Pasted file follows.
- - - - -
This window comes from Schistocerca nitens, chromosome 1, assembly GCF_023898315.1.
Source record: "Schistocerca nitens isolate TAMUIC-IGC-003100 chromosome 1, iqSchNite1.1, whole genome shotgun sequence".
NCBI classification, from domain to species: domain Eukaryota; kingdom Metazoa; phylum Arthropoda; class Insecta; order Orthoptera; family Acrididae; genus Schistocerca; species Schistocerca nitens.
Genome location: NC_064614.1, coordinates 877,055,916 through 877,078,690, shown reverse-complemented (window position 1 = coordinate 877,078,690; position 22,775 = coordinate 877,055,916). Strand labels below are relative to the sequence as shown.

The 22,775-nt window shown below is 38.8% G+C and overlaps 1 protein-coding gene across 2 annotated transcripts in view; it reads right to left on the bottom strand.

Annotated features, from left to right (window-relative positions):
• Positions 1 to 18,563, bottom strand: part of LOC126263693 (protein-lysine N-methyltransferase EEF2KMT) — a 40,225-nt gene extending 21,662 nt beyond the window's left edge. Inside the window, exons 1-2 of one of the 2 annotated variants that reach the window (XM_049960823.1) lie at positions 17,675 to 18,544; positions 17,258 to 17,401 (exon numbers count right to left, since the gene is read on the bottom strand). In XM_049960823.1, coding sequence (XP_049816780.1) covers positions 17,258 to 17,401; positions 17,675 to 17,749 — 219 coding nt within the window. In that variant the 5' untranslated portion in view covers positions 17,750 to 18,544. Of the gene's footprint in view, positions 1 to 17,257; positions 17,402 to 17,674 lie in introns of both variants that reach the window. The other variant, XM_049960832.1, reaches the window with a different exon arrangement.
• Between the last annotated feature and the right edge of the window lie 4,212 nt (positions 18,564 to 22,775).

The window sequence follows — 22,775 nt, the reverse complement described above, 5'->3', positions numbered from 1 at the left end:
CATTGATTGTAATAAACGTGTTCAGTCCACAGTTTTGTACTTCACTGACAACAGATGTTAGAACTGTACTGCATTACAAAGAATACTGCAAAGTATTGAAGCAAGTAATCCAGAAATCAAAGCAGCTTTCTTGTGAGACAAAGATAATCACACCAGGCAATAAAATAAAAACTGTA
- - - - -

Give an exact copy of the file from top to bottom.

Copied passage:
This window comes from Schistocerca nitens, chromosome 1, assembly GCF_023898315.1.
Source record: "Schistocerca nitens isolate TAMUIC-IGC-003100 chromosome 1, iqSchNite1.1, whole genome shotgun sequence".
NCBI classification, from domain to species: domain Eukaryota; kingdom Metazoa; phylum Arthropoda; class Insecta; order Orthoptera; family Acrididae; genus Schistocerca; species Schistocerca nitens.
Genome location: NC_064614.1, coordinates 877,055,916 through 877,078,690, shown reverse-complemented (window position 1 = coordinate 877,078,690; position 22,775 = coordinate 877,055,916). Strand labels below are relative to the sequence as shown.

The 22,775-nt window shown below is 38.8% G+C and overlaps 1 protein-coding gene across 2 annotated transcripts in view; it reads right to left on the bottom strand.

Annotated features, from left to right (window-relative positions):
• Positions 1 to 18,563, bottom strand: part of LOC126263693 (protein-lysine N-methyltransferase EEF2KMT) — a 40,225-nt gene extending 21,662 nt beyond the window's left edge. Inside the window, exons 1-2 of one of the 2 annotated variants that reach the window (XM_049960823.1) lie at positions 17,675 to 18,544; positions 17,258 to 17,401 (exon numbers count right to left, since the gene is read on the bottom strand). In XM_049960823.1, coding sequence (XP_049816780.1) covers positions 17,258 to 17,401; positions 17,675 to 17,749 — 219 coding nt within the window. In that variant the 5' untranslated portion in view covers positions 17,750 to 18,544. Of the gene's footprint in view, positions 1 to 17,257; positions 17,402 to 17,674 lie in introns of both variants that reach the window. The other variant, XM_049960832.1, reaches the window with a different exon arrangement.
• Between the last annotated feature and the right edge of the window lie 4,212 nt (positions 18,564 to 22,775).

The window sequence follows — 22,775 nt, the reverse complement described above, 5'->3', positions numbered from 1 at the left end:
CATTGATTGTAATAAACGTGTTCAGTCCACAGTTTTGTACTTCACTGACAACAGATGTTAGAACTGTACTGCATTACAAAGAATACTGCAAAGTATTGAAGCAAGTAATCCAGAAATCAAAGCAGCTTTCTTGTGAGACAAAGATAATCACACCAGGCAATAAAATAAAAACTGTA